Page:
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Hovercraft Development Ltd / National Physical Laboratory Hovercraft Group

Hovercraft Development Ltd was established in 1959 by the National Research Development Corporation (NRDC) to develop and exploit the early hovercraft patents. HDL had a facility at Hythe on Southampton Water where the HD-1 and HD-2 development craft were developed.

The HD-1 was of mainly wooden construction and was built by ship builders J. Samuel White of Cowes, Isle of Wight - the craft was described as the first non-amphibious craft with air curtains at both the front and rear (or bow and stern for the nautically minded!). Built as a full scaled test bed for skirts and control.

Pathe 1965 video clip of HD-1 and other Hovercraft Development projects.

The HD-2 was produced as a full sized test vehicle to research hovercraft controls.

In October 1967, the development and research aspects of HDL were transferred to the National Physical Laboratory to form the NPL Hovercraft Group. HDL continued with the licensing of the hovercraft patents.

The Hythe site continued until the mid 1970's.

(Click on an image to get a larger version)

Hovercraft Development Ltd's HD-1 Hovercraft

Shown here at Hovershow '66 - 18th June 1966, the HD-1 was designed by HDL and built by J. Samuel White shipbuilders of Cowes, Isle of Wight the craft was first launched from Hythe (Southampton Water) on 22 October 1963.

Originally the craft was a non-amphibious, sidewall craft, subsequently the sidewalls were removed and it was given a full skirt.

  • Length : 50 ft
  • Beam: 23 ft (across skirts)
  • Speed: 35 knots (max)
  • Lift engines: 2 x 80 hp Coventry Climax engines
  • Propulsion engines :2 x Rolls Royce/Continental O-300D, 6 cylinder - replaced in 1964 by 2 x RR/C G10-470-A, 6 cylinder

Pathe 1965 video clip of HD-1

HD-2 Hovercraft

HD-2 hovercraft on slipway at Hythe

Designed and constructed (1966) by HDL's own staff.

  • Crew: 2, Passengers: 6
  • Length 30 ft 9 inch
  • Beam: 19 ft
  • Max speed 45 knots
  • Lift engine - single Rover turbine 150shp
  • Propulsion engines - 2 x Rover turbine 150shp

The HD-2 is now in the Hovercraft Museum in a very sad state (2008)

HD-2 hovercraft on the slipway at Hythe contributed by Roy Johnson,

HD2 Hovercraft cutaway
HD2 cutaway

Pathe 1968 video clip of hovercraft tests including HD-2
HU-4 hovercraft

Originally the Cushioncraft CC4, this was acquired by NPL for research into low pressure fan propulsion systems (amongst other things) and was renamed HU-4.


See the Cushioncraft page for details of the craft in its original configuration.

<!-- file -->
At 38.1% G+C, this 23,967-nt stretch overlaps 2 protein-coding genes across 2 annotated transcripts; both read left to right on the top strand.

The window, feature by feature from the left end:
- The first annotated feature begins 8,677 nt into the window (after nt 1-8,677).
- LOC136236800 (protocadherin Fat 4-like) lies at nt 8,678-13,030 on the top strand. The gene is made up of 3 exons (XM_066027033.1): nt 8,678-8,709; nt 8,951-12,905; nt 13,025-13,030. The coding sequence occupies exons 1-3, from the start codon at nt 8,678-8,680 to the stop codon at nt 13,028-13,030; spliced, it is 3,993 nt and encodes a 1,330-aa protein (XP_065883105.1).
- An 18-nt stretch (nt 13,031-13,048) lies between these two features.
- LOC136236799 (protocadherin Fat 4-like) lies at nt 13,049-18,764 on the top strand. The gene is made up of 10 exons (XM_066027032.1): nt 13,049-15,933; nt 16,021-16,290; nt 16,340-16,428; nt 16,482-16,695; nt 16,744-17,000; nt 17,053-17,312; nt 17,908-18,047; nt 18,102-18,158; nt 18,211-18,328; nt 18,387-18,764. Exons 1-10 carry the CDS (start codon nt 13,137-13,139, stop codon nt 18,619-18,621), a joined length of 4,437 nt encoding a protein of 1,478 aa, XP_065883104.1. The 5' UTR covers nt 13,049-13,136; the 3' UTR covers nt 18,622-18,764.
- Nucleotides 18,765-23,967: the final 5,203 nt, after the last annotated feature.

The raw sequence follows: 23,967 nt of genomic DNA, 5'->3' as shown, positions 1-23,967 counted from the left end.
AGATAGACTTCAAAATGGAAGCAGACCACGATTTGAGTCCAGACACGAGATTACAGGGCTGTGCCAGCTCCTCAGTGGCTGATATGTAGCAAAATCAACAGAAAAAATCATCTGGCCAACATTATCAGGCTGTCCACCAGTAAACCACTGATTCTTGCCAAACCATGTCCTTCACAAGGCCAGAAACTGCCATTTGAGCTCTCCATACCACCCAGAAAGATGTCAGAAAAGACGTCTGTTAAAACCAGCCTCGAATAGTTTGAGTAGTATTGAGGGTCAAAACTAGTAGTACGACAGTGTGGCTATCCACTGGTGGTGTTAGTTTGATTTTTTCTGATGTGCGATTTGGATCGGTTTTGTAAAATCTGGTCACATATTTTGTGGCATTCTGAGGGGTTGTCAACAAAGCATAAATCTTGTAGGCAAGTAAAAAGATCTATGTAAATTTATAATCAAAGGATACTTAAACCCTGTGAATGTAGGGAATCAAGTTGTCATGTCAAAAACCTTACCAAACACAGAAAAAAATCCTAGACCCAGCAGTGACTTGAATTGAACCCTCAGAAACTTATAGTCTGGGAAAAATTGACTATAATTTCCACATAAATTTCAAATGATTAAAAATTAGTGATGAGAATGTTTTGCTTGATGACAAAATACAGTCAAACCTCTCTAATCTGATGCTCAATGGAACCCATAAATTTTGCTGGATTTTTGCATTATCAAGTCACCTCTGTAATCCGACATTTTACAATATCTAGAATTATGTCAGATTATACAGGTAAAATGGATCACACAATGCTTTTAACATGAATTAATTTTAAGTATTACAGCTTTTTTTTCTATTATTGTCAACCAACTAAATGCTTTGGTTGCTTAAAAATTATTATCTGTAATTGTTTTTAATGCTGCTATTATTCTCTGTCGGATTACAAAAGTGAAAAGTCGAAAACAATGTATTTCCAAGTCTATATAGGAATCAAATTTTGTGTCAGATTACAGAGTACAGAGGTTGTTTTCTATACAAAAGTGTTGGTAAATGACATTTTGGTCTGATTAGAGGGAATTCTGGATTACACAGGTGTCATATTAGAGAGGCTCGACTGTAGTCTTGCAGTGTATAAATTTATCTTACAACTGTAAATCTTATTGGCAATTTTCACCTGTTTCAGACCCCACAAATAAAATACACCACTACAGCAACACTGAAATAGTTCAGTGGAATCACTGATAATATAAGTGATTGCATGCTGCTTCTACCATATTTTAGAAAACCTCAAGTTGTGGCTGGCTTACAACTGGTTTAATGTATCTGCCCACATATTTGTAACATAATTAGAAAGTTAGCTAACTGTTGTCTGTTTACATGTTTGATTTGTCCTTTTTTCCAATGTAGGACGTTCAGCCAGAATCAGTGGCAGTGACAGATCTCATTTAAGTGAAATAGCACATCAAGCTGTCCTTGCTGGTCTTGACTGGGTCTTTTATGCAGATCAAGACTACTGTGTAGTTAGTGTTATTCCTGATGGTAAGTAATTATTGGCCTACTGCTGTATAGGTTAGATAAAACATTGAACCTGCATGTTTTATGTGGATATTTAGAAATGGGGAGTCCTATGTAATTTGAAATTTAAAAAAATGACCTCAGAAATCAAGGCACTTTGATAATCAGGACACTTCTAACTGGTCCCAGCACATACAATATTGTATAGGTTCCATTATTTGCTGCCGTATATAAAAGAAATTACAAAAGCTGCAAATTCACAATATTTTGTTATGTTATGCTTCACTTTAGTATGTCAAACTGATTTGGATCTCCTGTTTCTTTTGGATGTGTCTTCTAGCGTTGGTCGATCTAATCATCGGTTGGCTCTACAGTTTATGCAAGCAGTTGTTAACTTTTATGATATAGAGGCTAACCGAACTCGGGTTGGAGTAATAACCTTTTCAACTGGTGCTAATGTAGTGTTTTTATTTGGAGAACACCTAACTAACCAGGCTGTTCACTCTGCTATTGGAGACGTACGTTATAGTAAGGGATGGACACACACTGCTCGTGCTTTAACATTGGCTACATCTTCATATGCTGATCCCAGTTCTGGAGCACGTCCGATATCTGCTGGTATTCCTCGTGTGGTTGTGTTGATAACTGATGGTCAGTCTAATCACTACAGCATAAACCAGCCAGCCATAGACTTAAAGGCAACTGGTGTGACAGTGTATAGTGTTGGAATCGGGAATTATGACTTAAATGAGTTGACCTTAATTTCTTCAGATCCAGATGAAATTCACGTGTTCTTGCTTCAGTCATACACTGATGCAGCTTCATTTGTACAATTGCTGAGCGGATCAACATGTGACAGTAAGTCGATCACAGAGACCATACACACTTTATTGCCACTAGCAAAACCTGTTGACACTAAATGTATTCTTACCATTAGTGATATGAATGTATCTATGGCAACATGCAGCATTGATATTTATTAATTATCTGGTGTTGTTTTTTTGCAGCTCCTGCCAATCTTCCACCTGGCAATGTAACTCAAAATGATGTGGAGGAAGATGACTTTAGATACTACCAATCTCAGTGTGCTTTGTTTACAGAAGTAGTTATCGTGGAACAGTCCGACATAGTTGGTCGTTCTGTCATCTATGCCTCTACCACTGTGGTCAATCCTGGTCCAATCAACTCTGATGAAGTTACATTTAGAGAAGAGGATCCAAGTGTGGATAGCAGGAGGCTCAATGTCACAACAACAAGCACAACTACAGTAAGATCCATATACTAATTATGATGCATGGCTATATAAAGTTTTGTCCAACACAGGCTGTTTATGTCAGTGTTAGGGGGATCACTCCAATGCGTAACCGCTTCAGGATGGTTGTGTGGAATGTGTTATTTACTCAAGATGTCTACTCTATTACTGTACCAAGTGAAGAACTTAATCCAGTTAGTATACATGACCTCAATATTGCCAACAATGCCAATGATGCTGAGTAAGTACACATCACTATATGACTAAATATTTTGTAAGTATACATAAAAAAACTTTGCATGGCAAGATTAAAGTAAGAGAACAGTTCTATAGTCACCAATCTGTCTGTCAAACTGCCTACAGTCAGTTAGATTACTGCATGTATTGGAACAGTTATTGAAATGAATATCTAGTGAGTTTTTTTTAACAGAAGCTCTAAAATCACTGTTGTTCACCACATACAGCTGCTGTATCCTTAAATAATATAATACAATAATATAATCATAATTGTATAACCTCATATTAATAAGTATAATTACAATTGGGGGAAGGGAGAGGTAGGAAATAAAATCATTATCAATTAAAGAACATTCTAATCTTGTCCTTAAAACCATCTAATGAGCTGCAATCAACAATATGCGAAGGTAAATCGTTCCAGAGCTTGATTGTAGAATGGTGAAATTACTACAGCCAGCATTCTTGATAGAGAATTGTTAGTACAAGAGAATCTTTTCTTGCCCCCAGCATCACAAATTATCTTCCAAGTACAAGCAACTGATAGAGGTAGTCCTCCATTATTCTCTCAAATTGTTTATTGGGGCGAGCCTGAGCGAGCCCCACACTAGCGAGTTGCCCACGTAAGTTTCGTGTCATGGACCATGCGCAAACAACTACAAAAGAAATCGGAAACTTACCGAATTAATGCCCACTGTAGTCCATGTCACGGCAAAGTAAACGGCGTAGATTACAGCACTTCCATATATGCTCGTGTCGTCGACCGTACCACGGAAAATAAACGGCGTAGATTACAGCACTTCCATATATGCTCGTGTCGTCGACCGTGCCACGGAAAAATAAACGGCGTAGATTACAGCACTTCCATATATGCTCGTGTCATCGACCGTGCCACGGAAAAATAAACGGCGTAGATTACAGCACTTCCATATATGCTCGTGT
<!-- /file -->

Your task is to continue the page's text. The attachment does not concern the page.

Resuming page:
Pathe 1968 video clip of hovercraft tests including HU-4

HU4 hovercraft Rear view of HU-4
Hover- bed
HDL Hoverbed

HDL's Hoverbed

Developed by HDL in 1966/67, the hoverbed was designed to treat patients suffering from burns, the idea was that sterilised air supporting the patient rather than linen would speed recovery.


Tracked Hovercraft

From the early days of hovercraft, the use of the technology for tracked trains was considered. Much research was done world-wide (especially in France where a full size track was established).

Model HovertrainIn the UK, initial experimentation was undertaken by HDL/NPL at their Hythe site (see rig below) and a model (right) was demonstrated at Hovershow '66.

Pathe 1966 video of the model Tracked Hovercraft

Hovertrain at PeterboroughA full size research vehicle - the RTV31 (Research Test Vehicle 31) - and a test track at Erith in Cambridgeshire were built in the early 1970's and the vehicle achieved speeds in excess of 100 mph from a standing start over 1 mile. The vehicle used linear motors for propulsion along the track it sat on. Funding for the project was withdrawn by the Tory Government in February 1973 and development stopped. The RTV31 vehicle is now located at the entrance to Railworld in Peterborough, and some signs of the concrete piers which supported the track can still be identified along the route of the test track.

Early hovertrain model Hovertrain rig at Hythe
Left: Early concept model of tracked Hovercraft
Right: An experimental Tracked Hovercraft rig at Hythe (1960's)

Pathe video clip of the rig in action (1963)

World-wide the hovertrain technology seems to have been overtaken by MagLev (magnetic levitation).

Other hovercraft websites: